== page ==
The cliffhanger is very interesting. The shopkeeper shows the Doctors ring and says that its evidence against the traitor. It’s much better than the one we got in the Guests of Madame Guillotine. The whole episode felt better than the previous two. If you watch the documentary about this story you will know that this is the episode that there was a bit of a problem with the director Henric Hirsch who became ill during the recording and none of that shows in the story and the story continues to tick along nicely.


The fourth episode of this story is the first animated one of the release. Up until this was released on DVD, all we had was the audio version and a narrated version on VHS. So this was the first time that we would get to see what this episode was like when it was first transmitted in August 1964. The cliffhanger from the previous episode saw the shopkeeper say that he’s got evidence of the traitor and shows the Doctor’s ring. The Doctor tries a nice bit if diplomatic diplomacy with Robespierre (Keith Anderson). It’s good how Hartnell seems to be having fun in this episode and its good how despite Robespierre being quite an important part of the story, the Doctor doesn’t really have much respect for him.

William Russell has come off holiday so he is back to being in the thick of the action. His return is rather dramatic after being bought in by Jules. After being out of it pretty much for a fortnight, it’s a shame that he doesn’t really do much except talk and sit down or the course of this episode.

Susan is getting worse and its deducted that Susan caught something whilst in prison. This means that Carole Ann Ford’s involvement is somewhat limited. The partnership between Carole Ann Ford and Jacqueline Hill is again quite good in this episode. Carole Ann Ford has been given a nice run of episodes where she hasn’t been a whiney schoolkid. Ok so she’s playing been unwell but its better than acting like a four year old. When the Psychian is treating Susan its clear that he’s making a quick exit so that he can report them to the Jailer. At least Susan and Barbara saw it coming straight away and were hampered by a locked door. However they are soon caught and end up back in prison. It seems like it’s a way of extending the story a bit because the whole thing about this episode is that it’s a lot of nothing happening. There’s a nice moment when Barbara and the Doctor are reunited. It’s a lovely little moment and a rare one of happiness. I always think about the early episodes of this series when the relationship as a lot more frosty than it is now and how they have all mellowed and become friends over the course of the series.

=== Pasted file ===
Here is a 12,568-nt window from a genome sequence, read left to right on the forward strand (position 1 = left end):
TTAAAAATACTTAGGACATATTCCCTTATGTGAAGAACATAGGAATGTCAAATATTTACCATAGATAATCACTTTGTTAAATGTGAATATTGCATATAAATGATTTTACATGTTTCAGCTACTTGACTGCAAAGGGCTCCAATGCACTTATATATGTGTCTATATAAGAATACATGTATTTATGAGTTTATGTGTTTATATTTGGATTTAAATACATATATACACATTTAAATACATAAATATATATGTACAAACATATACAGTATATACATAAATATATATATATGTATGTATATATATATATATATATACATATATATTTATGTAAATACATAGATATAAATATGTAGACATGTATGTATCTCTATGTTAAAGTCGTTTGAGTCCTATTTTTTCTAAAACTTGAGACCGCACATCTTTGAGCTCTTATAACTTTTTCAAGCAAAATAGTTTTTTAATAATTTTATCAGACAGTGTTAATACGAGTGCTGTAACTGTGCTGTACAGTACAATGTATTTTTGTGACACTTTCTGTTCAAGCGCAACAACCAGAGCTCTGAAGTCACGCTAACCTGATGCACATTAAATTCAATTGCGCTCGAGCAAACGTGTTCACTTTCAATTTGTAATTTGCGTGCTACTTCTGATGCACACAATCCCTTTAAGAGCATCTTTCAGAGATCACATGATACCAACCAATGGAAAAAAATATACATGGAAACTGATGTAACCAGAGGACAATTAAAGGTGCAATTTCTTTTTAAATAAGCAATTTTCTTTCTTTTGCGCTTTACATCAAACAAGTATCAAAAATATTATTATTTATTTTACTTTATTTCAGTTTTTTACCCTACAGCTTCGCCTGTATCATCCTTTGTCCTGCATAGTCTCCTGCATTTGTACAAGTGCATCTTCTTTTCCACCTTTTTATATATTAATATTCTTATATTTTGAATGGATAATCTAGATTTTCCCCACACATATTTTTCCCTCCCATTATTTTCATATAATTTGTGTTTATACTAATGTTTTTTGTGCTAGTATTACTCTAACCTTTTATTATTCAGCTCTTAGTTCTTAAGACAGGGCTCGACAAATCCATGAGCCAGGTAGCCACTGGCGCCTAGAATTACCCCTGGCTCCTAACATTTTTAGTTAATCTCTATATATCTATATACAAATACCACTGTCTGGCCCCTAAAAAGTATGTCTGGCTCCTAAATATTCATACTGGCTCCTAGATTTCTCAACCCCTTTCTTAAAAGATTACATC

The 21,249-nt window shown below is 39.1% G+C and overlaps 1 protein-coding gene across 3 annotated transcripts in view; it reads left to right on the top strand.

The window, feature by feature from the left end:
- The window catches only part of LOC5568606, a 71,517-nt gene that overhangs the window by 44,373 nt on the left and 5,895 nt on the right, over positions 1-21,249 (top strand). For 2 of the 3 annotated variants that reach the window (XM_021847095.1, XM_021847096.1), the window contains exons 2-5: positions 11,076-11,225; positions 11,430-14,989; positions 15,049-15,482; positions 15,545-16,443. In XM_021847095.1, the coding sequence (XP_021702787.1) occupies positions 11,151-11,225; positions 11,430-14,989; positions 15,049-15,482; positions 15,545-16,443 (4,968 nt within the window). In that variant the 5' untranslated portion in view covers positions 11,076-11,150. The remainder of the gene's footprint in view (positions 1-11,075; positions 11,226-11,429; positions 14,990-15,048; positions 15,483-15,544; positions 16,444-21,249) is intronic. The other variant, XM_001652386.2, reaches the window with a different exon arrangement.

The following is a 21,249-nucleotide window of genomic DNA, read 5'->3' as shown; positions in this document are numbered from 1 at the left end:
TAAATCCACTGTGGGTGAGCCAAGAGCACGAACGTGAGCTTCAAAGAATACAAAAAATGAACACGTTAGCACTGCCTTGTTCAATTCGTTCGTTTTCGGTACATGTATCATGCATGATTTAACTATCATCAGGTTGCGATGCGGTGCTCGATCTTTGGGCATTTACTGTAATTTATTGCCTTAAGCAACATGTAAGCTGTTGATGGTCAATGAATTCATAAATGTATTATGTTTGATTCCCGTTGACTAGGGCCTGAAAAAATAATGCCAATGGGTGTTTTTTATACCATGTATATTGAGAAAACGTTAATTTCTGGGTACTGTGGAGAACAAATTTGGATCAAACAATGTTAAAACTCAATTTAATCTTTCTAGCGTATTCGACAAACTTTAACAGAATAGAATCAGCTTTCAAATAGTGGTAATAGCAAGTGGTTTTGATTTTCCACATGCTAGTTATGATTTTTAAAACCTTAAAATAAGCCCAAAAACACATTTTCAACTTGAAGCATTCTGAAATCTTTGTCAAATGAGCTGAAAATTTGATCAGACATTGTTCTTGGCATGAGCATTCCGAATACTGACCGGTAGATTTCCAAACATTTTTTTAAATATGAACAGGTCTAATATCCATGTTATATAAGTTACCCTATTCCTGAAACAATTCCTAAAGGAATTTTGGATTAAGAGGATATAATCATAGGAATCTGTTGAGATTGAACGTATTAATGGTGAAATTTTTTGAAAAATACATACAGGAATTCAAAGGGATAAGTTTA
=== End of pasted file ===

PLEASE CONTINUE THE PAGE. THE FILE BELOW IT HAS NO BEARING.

The shopkeeper who has news about the traitor is in one cell whilst the Doctor manages to dodge him (unknowingly). It creates a bit of tension about whether the keeper will be able to point out the Doctor as the traitor. Just as it looks like he is about to leave he is stopped by the jailer. It would be rude not to mention something about the animation. It’s the second story so far that has had lost episodes animated and this one was several years after the last lot and the style of the drawing matches the mood of the story and was very good to watch.

The cliffhanger was rather good as Ian was being set up and ended up being captured by Leon and his guards. With Barbara and the Doctor being reunited and Susan bound to get better its just typical that someone is prevented from making it a proper reunion. It’s not been the most exciting episode as it was a lot of sitting down and talking and not much else happening. The only thing that makes this episode worth watching is seeing the very good animation.


This is the second episode to be animated. I’m still impressed with how good the animation looks and how it feels part of the episode. It’s great to see how this episode would have looked up. Obviously there are some things that they have probably had to make up but its still animation wise a good episode.

Ian spends the first few minutes of the story tied up after being fooled by Leon there is quite an exciting moment when Ian is saved and it’s a problem with this episode is that its not a particularly memorable episode. After the initial couple of episodes, it’s a shame that this latter part of the story has essentially been about standing in rooms and trying to win this battle. It’s the problem that comes with historical stories because there is only so much that can be done and when it’s a historical story with aliens then its different but with a pure historical there is a pretty strict course of events and you cant really do much.